Tuesday, 16 January 2007

What goes around comes around

Saturday 30th December 2006 – Shortlands train station, London

In the tree opposite my windblown platform there hangs a length of electrical cord. The plug, still attached, is hanging onto a branch for grim life, its cord dangling below it, swaying like some desperate snake, trying to regain its rest. Strange. How on earth did it get there? I’m inclined to believe it literally dropped from the sky, from some passing aircraft. The way it is hanging, dead, vertical, suggests this. But the severed end of the cord suggests some kind of violence. And I have time to think about it. The train’s late. I had been early.

Perhaps, some demented commuter did it. Did he (while it could easily be a she, it’s my daydream, it’s a he), having bought a new toaster from Argos, struggle through Victoria station, perhaps being uncomfortably jostled? Did he drop his ticket on the slick of thin wet mud on the floor and have to bend awkwardly to peel it off, put it wet in his pocket? Dirtying the lining? Finally he gets on the train, elbowing an old lady out of pole position for a coveted seat, feeling too hard done by to be guilty, he sinks heavily to the chair and unwraps his purchase. Did the weight of the day and his existing frustration with his old toaster – cord just too short – bubble up as he opened his bag, peeled off the security tape, lifted the toaster aloft and discovered… a similarly short cord? In anger, incredulity and frustration that became brute force, did he rip that goddamn cord from the body of the new toaster, stagger to the doorway and toss it out of the train when it stopped at Shortlands, making an Incredible Hulk style grunt as he did so? And then did he leave the train in embarrassment as familiar commuters wondered what had happened to their mild-mannered companion?

That would have made a nice and fairly plausible tale were it not for three things: the cord is actually very long (see photo);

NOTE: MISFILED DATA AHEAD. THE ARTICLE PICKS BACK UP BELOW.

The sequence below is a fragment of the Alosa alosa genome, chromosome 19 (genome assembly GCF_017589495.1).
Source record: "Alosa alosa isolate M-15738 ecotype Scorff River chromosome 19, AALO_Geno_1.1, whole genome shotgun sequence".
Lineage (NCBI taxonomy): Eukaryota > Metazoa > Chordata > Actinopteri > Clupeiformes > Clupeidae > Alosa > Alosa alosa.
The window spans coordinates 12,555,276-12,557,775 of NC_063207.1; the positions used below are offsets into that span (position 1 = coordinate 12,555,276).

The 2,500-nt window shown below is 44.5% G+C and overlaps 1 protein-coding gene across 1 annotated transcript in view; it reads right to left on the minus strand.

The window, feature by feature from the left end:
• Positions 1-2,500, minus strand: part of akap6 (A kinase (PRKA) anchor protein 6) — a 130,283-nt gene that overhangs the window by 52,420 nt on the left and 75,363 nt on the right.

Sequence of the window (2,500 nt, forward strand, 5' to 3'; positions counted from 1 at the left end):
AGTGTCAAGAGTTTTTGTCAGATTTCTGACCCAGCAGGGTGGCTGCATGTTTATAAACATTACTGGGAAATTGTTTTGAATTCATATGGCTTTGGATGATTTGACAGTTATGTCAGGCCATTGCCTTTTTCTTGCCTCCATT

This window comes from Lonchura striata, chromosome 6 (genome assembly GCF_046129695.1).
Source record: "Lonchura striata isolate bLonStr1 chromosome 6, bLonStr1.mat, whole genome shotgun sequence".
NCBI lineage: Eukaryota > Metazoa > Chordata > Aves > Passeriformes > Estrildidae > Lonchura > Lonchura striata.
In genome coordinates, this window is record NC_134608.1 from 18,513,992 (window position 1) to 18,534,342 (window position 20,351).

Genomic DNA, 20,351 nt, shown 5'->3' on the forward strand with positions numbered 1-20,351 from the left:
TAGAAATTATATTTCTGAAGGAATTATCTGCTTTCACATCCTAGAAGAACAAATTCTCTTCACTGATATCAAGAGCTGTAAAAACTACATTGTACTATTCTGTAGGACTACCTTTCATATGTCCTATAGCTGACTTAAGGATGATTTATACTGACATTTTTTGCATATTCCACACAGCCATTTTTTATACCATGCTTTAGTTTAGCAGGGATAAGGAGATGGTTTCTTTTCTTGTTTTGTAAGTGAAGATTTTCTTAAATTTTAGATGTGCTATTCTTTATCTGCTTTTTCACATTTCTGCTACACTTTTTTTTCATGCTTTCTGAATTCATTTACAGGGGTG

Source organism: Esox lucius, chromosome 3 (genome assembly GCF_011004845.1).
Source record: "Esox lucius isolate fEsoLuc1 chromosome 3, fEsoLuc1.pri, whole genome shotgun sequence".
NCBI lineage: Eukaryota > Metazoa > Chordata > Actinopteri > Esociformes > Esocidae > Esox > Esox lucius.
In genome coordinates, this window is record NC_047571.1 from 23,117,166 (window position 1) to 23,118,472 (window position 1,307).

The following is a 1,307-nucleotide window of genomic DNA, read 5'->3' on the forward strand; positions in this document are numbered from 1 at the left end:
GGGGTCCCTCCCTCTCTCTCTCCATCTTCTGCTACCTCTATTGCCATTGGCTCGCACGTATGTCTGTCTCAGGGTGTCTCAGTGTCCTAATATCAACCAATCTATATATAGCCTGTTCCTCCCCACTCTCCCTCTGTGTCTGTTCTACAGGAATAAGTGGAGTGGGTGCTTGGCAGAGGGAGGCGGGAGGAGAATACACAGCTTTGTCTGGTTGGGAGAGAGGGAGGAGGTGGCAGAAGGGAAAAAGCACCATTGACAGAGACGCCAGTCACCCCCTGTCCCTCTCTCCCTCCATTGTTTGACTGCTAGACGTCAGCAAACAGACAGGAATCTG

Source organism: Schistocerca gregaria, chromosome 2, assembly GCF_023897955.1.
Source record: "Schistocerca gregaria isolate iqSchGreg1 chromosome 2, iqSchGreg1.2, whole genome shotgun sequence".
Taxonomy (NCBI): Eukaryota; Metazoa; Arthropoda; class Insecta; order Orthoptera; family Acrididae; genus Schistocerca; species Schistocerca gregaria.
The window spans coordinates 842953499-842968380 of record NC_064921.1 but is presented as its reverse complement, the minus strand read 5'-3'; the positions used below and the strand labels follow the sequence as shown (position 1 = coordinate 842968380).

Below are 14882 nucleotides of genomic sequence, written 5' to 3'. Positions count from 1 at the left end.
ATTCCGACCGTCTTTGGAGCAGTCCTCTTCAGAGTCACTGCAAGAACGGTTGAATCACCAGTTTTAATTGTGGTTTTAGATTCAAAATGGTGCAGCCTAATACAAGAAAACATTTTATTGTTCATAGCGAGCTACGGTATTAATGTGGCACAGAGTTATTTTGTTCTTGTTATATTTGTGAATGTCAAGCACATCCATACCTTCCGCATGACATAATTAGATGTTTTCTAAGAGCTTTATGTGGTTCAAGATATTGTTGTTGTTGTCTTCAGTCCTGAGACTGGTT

train doors do not open on the non-platform side; and neither do trains any longer have windows. So I shall never know what happened to that cord. It shall remain a simple object of beauty and violence, and loneliness. And in an entirely pretentious manner, I shall say that it might signify the loneliness of the commuter; and my own selfishness as I sat alone on the platform listening to the ipod someone once told me ‘doesn’t make you look cool, it’s just a glib fashion accessory for the beach’ (good cuss). And I shall also say again that this loneliness doesn’t exist in Sierra Leone, where people are noisy and nosey. And that the cord wouldn’t have been left to hang, but attached to something else (albeit not electrical, given the lack of power).

Later, back at Marylebone, in need of a pen, but with nothing open from which to buy one, I approached a florist, furtively, and asked if I could buy a biro from him. He seemed completely confused until he spotted an opportunity to make money, showed me a blue biro and said 'Two pounds'. As much as I felt like a crazy person for asking I wasn't going to be mugged, so I told him that was a touch steep, how about a quid. He accepted. Only on the train, tucked in between drunken commuters, did I realise it was a free pen from Barclays bank. How very SL I thought. And laughed. None of the drunken commuters thought it odd.

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